Ethics After Christendom. By Vigen Guroian.
Eerdmans. 206 pages, $12.99 paper.
With fascinating analyses of Orthodox liturgies and practices, Guroian argues for the specificity of ecclesial ethics-for the specific insights into the knotty ethical problems of the family, ecology, and euthanasia that the liturgical structure of the church can give us. The care with which it engages contemporary Protestant and Catholic authors, and the learning with which it draws upon the rich traditions of Orthodox theology and ecclesiology, make this attempt to describe a sacramental and churchly ethics a worthy read. The book is much too quick, however, to accept the end of Judeo-Christian culture, and Guroian seems to write in part out of a misplaced sense of inferiority-as though he thinks that he can make us discover the resources of his Armenian and Orthodox traditions only if we have already lost all of our own religious and ethical traditions.
Liberalism at the Crossroads. Edited by Christopher Wolfe and John Hittinger.
Rowman and Littlefield, $19.95 paper.
You can’t tell the players without a scorecard, but the task of providing a scorecard of the players in a contemporary intellectual field is typically thankless. Mr. Wolfe and Mr. Hittinger, however, deserve enormous thanks for collecting these essays that sort out and present in brief, intelligible compass the political theories of the major writers in the field: Rawls, Dworkin, Nozick, MacIntyre, Unger, Rorty, et al. Both conservatives and radicals have in many ways turned against liberalism in contemporary politics. And both traditionalists and postmodernists have in many ways turned against liberalism in contemporary philosophy. But liberalism still remains at the center of all our thought about political theory, and around liberalism the concerns, interests, and arguments of all our political theorists still turn. This book provides a clear introduction to the state of contemporary political theory: both why liberalism is in crisis and what defenses remain to it.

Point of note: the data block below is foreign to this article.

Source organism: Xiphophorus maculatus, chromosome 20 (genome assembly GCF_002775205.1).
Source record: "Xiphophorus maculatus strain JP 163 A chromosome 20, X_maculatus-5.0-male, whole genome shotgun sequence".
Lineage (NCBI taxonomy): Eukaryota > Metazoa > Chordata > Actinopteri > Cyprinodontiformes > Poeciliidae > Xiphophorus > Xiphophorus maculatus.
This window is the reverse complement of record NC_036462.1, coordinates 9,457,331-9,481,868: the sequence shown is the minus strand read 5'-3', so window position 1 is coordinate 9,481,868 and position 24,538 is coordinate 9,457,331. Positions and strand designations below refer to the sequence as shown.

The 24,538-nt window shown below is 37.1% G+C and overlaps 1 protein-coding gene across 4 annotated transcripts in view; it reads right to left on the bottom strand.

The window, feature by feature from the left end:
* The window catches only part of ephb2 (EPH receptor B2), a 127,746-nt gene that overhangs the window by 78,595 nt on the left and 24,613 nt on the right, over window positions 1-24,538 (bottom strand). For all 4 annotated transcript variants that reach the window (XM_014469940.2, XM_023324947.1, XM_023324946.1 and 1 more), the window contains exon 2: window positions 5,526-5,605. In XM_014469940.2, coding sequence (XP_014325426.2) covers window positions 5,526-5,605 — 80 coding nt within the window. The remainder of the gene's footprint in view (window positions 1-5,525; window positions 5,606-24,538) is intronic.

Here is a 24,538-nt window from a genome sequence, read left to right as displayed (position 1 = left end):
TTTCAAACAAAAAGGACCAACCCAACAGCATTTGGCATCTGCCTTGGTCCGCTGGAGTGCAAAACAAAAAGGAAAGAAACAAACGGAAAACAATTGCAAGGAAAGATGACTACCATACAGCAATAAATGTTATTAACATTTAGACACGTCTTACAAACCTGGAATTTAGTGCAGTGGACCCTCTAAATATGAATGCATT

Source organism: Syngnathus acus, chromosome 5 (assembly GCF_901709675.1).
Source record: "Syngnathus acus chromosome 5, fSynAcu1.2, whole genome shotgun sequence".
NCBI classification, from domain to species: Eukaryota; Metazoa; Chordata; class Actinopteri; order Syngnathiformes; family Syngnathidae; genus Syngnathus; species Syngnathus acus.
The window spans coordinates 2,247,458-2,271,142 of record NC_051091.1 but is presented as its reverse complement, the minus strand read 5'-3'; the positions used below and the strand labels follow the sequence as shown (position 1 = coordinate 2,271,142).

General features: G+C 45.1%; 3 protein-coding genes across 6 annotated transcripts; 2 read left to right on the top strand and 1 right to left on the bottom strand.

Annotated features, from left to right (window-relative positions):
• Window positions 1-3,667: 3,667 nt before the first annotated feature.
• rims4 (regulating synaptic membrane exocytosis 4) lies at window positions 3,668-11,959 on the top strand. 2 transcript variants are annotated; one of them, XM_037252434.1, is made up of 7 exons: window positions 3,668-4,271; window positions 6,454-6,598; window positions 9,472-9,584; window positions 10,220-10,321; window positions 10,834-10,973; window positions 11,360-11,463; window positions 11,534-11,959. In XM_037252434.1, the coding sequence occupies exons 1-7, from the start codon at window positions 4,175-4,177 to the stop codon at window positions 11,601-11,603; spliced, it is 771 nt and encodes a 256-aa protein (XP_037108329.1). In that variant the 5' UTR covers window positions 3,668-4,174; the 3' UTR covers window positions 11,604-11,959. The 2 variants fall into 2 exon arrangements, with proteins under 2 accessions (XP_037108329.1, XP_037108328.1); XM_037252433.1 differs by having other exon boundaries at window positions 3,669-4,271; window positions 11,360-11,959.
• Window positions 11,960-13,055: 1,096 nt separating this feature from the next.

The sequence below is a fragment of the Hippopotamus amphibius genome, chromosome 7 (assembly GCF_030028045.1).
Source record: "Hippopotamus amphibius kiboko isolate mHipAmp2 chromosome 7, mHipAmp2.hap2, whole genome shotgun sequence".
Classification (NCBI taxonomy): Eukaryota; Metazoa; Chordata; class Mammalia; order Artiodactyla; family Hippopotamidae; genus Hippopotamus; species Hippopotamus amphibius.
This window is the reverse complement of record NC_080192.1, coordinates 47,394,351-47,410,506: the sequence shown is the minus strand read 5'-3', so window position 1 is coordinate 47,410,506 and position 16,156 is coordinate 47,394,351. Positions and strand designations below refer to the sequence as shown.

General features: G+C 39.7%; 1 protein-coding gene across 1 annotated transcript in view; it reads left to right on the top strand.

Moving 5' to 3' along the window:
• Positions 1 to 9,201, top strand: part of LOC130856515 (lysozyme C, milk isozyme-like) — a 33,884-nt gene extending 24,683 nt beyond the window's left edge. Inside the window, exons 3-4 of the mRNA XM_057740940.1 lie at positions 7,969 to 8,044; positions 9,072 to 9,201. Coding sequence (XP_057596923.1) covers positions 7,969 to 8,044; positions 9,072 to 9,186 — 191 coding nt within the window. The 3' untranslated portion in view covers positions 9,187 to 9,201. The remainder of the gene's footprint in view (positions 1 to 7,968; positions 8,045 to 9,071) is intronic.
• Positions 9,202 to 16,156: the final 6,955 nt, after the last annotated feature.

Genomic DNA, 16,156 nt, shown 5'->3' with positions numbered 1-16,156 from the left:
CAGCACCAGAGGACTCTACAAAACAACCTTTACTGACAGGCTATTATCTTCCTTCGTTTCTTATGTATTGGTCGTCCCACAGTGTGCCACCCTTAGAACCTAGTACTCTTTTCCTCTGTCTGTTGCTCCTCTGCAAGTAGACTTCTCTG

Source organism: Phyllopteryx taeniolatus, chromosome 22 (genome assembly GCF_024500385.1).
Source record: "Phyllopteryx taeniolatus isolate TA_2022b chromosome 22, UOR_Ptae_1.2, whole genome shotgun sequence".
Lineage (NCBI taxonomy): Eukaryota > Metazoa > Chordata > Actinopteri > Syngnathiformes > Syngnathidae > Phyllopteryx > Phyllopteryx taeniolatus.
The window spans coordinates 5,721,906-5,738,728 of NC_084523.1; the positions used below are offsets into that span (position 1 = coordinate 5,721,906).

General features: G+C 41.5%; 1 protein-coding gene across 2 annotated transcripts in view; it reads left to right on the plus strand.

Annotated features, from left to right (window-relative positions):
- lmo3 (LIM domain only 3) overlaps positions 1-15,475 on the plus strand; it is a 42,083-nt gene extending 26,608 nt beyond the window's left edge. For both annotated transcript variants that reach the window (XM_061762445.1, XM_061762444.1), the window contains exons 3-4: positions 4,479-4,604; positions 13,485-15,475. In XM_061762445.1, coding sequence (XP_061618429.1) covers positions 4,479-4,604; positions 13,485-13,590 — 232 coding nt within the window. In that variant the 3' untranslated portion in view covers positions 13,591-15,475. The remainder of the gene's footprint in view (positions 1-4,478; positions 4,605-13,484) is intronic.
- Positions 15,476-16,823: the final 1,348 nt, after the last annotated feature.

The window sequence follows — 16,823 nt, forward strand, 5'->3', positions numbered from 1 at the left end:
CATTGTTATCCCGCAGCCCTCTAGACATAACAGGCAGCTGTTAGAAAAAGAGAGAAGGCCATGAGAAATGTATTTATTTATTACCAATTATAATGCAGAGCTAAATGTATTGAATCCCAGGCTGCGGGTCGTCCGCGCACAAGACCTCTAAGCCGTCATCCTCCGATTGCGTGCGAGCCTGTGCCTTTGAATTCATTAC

The Feminist Question. By Francis Martin.
Eerdmans. 461 pp. $29.95 paper.
A serious theologian makes a valiant attempt to find something of profundity in feminist theology. The author is right that those who simply dismiss the feminist theologians may be missing something: good minds, even when working in a silly and fashionable ideology, are bound to make a good observation from time to time. And, as Francis Martin shows, there is a good mind or two at work in feminist theology. But as he works his way through the assertions of the feminists he finds at last that their presuppositions are not theological. Theology, in feminist hands, is a tool for advancing a political and social agenda. The fact remains that the roles available for women in the history of the church have not always been appropriate, and the fact remains that a minor poetic tradition of using feminine attributes to speak of God has not until recently been investigated. But Martin shows that these facts are insufficient to ground an alternative to traditional theology, just as they are insufficient to provide a reason for overturning all of Christian thought. The only reason for doing that would be to advance a feminist agenda entirely at odds with the reason for doing theology in the first place.